Corrections or additions?
This story by Richard Skelly was published in U.S. 1 Newspaper on
December 9, 1998. All rights reserved.
David Massengill: Back on the Track
Although some of his contemporaries from the Greenwich
Village folk music scene have quit folk singing and gone back to `the
real world,’ singer, songwriter, and storyteller David Massengill
counts his blessings that he hasn’t had to resort to such drastic
measures. Massengill continues to write songs, perform, and record.
In September New York-based Plump Records released his latest album,
"Twilight to Taj Mahal." What’s more, Plump will reissue
first album, "Coming Up For Air," in the spring. Back in the
mid-1980s, Massengill made a name for himself on the contemporary
folk scene with his brilliant dulcimer playing and insight-filled
topical songs. "Twilight To Taj Mahal" is a stripped-down
affair, just voice, guitar, and dulcimer.
"I’ve seen so many of my musician and artist friends stop being
artists and go back to the real world," says Massengill from his
New York apartment. "I used to be a `buzz’ musician. Over the
past eight years, I’ve been booked at fewer and fewer folk festival
shows. I began to realize, I’ve got to find a way to survive as an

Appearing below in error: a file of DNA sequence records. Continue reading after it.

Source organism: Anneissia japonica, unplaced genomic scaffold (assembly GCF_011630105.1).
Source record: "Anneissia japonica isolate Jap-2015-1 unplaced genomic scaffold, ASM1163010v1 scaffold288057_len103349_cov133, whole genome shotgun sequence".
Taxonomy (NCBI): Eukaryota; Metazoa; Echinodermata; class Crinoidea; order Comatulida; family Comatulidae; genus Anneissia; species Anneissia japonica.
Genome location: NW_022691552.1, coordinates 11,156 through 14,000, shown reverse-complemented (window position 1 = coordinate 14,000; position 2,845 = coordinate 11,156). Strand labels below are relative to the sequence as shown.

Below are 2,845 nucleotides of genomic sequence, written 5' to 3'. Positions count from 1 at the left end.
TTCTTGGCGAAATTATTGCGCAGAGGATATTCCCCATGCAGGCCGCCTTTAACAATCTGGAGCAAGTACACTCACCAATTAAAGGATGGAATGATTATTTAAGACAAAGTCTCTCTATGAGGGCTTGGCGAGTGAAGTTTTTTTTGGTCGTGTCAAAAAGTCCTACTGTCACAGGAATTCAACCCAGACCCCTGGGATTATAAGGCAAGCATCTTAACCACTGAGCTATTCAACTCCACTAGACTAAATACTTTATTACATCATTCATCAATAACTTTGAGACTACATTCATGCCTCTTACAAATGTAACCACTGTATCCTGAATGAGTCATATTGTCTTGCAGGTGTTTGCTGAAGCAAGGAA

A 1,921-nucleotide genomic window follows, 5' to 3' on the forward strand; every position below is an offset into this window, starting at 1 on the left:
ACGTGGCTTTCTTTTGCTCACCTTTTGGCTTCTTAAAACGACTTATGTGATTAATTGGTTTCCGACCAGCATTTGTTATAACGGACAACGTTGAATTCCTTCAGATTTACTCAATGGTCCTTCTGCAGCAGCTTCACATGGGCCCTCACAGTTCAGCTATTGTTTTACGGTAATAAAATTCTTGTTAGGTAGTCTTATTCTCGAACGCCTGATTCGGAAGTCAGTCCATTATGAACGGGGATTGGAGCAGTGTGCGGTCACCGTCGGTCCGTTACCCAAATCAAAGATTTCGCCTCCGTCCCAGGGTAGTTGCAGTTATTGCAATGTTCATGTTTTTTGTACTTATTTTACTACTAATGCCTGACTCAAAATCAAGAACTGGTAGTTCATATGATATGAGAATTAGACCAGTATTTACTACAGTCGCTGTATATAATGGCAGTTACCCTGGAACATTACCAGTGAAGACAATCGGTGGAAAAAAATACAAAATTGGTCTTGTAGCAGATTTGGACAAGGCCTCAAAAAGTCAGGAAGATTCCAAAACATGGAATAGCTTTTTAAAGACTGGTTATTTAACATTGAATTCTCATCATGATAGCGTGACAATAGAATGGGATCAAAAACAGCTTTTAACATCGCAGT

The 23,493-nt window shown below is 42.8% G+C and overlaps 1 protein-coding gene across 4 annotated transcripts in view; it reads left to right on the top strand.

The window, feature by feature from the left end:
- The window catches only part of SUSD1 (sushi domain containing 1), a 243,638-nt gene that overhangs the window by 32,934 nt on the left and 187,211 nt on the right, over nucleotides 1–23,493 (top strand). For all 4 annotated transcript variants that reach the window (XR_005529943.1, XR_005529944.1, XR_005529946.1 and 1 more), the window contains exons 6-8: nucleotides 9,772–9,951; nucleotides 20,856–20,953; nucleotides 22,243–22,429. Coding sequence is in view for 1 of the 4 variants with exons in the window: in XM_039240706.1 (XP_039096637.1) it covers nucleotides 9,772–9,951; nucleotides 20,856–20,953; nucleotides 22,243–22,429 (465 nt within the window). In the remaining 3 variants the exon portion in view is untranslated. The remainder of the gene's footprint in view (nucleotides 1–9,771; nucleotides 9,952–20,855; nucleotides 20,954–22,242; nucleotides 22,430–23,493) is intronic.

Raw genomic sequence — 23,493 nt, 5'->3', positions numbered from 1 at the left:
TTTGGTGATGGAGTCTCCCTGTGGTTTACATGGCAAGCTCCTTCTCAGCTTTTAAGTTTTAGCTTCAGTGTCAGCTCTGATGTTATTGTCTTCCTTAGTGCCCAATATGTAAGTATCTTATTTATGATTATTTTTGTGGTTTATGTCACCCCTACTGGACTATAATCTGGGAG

artist without the folk community."
Despite being raised in an upper-middle class family in his native
Bristol, Tennessee, and then learning the hard realities of the folk
music business after his move to New York in 1976, Massengill, now
47, has no regrets about the path he has chosen.
"Even though I don’t have what I used to have, I never felt like
I lost it," he says. "We have money worries sometimes, but
there’s something about having a comfortable position growing up that
frees you to do what you want to do in your life." Massengill,
who attended the University of North Carolina at Chapel Hill, wanted
to become a folk singer. He knew of the dangers: long drives, crazy
hours, little money, and certainly not a lot of widespread recognition
for your songs, unless you were lucky. In fact Massengill was lucky
— Joan Baez recorded his "Road To Fairfax County," and
his songs have been recorded by Nanci Griffith and the Roches, among
Massengill and his new wife — a longtime companion
— Lisi Tribble, live in New York’s East Village. Like a lot of
the new crop of singer-songwriters who emerged in the 1980s,
likes to tour on his own terms, making weekend jaunts to places like
Florida, Texas, and Massachusetts.